meat=sample(c("true","false"), 100, rep=T),
                     milk=sample(c("true","false"), 100, rep=T),
                     replicate(10, sample(c("true","false"), 100, rep=T)),
                     class=sample(c("true","false"), 100, rep=T))

this is the base version (you will still need the Hmisc library):

opar <- par(mfrow=c(4,4))
for (i in 1:15) {
  if (is.numeric(mydata[,i])) vv <- cut2(mydata[,i], g=4)
  else vv <- mydata[,i]  
  barplot(xtabs(~ mydata[,"class"] + vv), col=c("red","blue"),
          main=colnames(mydata)[i],
          las=ifelse(is.numeric(mydata[,i]), 2, 1))
}
barplot(xtabs(~ class, mydata), col=c("red","blue"), main="class",
        las=ifelse(is.numeric(mydata[,i]), 2, 1))
par(opar)
$\endgroup$
  • $\begingroup$ A shorter version would be marginal.plot(mydata[,-ncol(mydata)], mydata, groups=class), with the latticeExtra package, although it doesn't match Weka diagrams. $\endgroup$ – chl Nov 14 '11 at 14:46
  • $\begingroup$ Thank you for your help. I tried the first version as it matched more the Weka version. It appears that when i run the script to my data RStudio hangs and i have to Force Quit RStudio. My dataset is not that big : It has 90 cases and 15 features so maybe RStudio cannot deal with many variables being displayed at the same time. Is it possible to use the standard R Graphics for achieving this result? $\endgroup$ – Mario Vitali Nov 14 '11 at 15:24
  • $\begingroup$ It works for me (RStudio 0.95.162), after I added 10 binary variables to the above artificial dataset. It takes some time to display the results, though. I can certainly update my post showing the base version, but I wonder why it is not working with you. Did you try in a simple R console? $\endgroup$ – chl Nov 14 '11 at 15:46
  • $\begingroup$ I have no idea what is going on. I do have the same problems in RStudio but when i tried a simple R session and loaded the library i got the following message > library(Hmisc) Error in dyn.load(file, DLLpath = DLLpath, ...) : unable to load shared object '/Library/Frameworks/R.framework/Versions/2.13/Resources/library/Hmisc/libs/i386/Hmisc.so': Anyway thank you for your help $\endgroup$ – Mario Vitali Nov 14 '11 at 16:14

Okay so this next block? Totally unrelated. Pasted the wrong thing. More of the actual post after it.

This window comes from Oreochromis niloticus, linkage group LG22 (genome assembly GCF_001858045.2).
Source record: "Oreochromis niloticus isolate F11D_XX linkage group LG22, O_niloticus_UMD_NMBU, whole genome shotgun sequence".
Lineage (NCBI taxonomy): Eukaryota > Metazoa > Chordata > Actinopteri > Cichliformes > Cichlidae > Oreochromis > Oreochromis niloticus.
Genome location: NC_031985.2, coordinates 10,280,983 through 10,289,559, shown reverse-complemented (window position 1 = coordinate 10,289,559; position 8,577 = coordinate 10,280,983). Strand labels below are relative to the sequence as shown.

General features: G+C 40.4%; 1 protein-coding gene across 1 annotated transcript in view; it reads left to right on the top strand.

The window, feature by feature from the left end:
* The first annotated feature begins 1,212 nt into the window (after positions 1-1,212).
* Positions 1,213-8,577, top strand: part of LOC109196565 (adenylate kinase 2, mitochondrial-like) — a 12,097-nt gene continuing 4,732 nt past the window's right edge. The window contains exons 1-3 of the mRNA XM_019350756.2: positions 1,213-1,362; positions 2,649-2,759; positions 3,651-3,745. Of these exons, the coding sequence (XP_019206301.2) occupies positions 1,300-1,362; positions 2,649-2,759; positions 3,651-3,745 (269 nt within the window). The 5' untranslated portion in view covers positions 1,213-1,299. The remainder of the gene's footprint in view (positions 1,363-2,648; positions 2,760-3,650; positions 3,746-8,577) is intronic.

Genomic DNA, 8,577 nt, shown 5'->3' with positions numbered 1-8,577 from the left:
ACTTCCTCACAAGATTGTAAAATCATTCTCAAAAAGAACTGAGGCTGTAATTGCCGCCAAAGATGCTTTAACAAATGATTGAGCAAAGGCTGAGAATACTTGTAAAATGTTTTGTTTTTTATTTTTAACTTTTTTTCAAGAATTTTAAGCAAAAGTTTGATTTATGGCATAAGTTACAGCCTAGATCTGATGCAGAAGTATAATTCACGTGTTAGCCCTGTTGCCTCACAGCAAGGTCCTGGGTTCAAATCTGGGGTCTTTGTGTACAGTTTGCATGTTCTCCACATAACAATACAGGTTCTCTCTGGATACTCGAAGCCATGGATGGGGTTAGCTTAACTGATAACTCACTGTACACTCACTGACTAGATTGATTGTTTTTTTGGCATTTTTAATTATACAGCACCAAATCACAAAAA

• $\begingroup$ You need to reinstall your package. (You can remove from the Finder directly, or using a terminal; then reinstall either the source or binary.) In the meantime, you can replace cut2 by cut (you'll have to indicate to partition the values by quartiles). $\endgroup$ – chl Nov 14 '11 at 16:43
0
$\begingroup$

Give a bit more detail & someone may give you a sample script, but in principle, you can address each column within your dataframe as frame[n] rather than frame$column. Therefore, once you have a function which performs your design analysis, in this case a lattice, you can enclose it in a for loop and perform your analysis function with the current value of n.

$\endgroup$
  • $\begingroup$ i have added an example data frame on my original question $\endgroup$ – Mario Vitali Nov 14 '11 at 8:22

Your Answer

By clicking “Post Your Answer”, you agree to our terms of service, privacy policy and cookie policy

Not the answer you're looking for? Browse other questions tagged or ask your own question.